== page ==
If “The Bourne Legacy” is a reboot of the successful trilogy that
featured Matt Damon as Jason Bourne, will subsequent movies, like the
book series, continue to use Bourne in the title?
Given what Jason Bourne had to go through the three previous films,
“Identity,” Supremacy” and “Ultimatum,” he seems to be deserving of a
peaceful retirement. So now we have Aaron Cross (Jeremy Renner), yet
another skilled and genetically upgraded professional
The U.S. government just cannot resist dispatching these super
operatives out into the world. The government does have a winning
card — these people have been very successful, particularly in
thwarting terrorist activities, but as the Jason Bourne episodes
dramatically showed, things can go awry.
The contingency plan is a nasty one. You don’t just recall these people,
give them a hefty severance and generous pension and tell them to disappear
into a sublime retirement. You literally pull the plug — on their lives.
When that pesky reporter Simon Ross continues to expose the details
of Operation Blackbriar and Project Treadstone — the plans that
unleashed Bourne and others — the directive goes out from Eric Byer
(Edward Norton), a retired Air Force colonel now buried within the
bowels of U.S. covert headquarters, to terminate the project. Byer
has that perpetual disease of covert operations leaders — he would
rather wipe out the program, erasing lives in the process, rather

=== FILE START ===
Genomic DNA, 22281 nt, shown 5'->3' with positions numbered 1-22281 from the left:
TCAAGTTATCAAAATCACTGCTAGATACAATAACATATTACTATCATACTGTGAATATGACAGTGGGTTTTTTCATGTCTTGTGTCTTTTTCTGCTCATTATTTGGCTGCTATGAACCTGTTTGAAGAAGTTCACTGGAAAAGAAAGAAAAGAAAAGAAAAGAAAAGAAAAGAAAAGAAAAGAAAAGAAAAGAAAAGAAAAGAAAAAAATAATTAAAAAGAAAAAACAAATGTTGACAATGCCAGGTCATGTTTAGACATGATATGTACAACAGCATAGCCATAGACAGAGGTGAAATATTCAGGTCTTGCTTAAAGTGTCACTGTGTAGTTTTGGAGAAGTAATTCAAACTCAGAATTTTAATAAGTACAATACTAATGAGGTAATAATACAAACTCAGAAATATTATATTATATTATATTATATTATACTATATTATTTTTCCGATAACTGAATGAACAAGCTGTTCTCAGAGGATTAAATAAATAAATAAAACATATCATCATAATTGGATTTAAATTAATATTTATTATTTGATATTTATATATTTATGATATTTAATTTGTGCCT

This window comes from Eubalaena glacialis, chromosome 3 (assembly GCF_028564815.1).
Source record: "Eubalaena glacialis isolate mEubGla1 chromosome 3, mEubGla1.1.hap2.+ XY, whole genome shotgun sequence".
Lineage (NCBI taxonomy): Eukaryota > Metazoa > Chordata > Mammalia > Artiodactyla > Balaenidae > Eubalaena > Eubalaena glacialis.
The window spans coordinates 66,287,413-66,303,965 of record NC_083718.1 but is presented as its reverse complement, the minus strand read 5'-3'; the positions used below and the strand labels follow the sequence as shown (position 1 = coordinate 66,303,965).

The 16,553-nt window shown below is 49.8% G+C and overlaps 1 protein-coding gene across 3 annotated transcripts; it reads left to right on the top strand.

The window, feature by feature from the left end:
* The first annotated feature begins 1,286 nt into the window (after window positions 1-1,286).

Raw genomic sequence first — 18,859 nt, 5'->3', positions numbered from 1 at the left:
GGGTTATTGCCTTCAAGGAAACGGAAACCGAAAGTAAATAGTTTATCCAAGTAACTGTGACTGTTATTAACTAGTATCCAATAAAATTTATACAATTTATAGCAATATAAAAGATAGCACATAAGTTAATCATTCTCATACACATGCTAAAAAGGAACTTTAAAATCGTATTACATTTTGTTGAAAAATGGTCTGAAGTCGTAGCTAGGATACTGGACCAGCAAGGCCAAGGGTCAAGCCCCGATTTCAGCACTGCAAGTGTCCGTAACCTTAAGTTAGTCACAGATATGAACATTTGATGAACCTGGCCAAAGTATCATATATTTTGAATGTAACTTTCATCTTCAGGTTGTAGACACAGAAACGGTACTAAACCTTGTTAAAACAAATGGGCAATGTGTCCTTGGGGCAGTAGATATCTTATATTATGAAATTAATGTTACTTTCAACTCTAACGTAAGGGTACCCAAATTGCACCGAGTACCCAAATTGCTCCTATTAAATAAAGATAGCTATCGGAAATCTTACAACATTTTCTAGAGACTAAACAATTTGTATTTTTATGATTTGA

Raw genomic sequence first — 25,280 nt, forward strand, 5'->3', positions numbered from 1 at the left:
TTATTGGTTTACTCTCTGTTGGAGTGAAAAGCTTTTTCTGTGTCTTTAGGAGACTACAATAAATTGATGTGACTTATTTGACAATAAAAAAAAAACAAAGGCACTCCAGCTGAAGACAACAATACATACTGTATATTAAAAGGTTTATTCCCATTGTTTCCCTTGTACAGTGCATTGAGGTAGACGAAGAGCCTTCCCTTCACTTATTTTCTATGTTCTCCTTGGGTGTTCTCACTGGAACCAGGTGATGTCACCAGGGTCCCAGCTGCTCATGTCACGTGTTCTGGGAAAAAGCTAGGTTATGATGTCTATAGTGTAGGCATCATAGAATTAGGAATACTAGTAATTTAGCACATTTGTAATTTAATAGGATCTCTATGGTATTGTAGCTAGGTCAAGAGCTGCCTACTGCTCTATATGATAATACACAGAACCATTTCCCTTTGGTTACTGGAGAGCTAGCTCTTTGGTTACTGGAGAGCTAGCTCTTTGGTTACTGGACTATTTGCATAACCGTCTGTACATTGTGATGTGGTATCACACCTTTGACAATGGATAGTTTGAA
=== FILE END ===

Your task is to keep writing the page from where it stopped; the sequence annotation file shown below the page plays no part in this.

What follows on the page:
than face a congressional hearing.
Meanwhile, Cross is in the unforgiving wilderness of Alaska,
training and serving as a lab rat, taking body- and mind-enhancing
drugs and submitting occasional blood samples. Suddenly a drone
appears and blows up the cabin where he was enjoying some R&R. Now
short on drugs, with the supply being blown to smithereens, Cross
heads south the main part of the continent to re-up his meds.
Elsewhere, one of the scientists conducting research on Cross and
others, Dr. Marta Shearing (Rachel Weisz), sees her world thrown into
disarray when one of her colleagues goes berserk, shoots up the lab,
killing several co-workers, before committing suicide. As if that is
not enough, Marta soon discovers she is a target for termination.
Luckily, Cross shows up. Shearing had done some lab workups on him,
and he assumes she can get him more meds.
“The Bourne Legacy” is an example of the new genre — the
techno-action adventure. These films include lots of footage of
people in dark, windowless rooms loaded with computer monitors and
communications gadgetry, dominated by big screens. These rooms and
the people in them are plugged into the world. From there they
seemingly can track down anybody, anywhere.
“Legacy” becomes a chase movie as Cross and Shearing try to outrun a
techno-aided posse, including super-assassin LARX #3 (Louis Ozawa
Changchien), as they race to the Philippines, where Shearing can make
Cross permanently upgraded but without the pills.
“The Bourne Legacy” features the usual inner sanctum suits — Stacy
Keach, Scott Wilson and David Straitharn — working feverishly on
damage control, being outwitted by a guy carrying a backpack. This is
a cookie-cooker action flick, highly predictable.
Renner has the exceptional physical prowess to be Aaron Cross.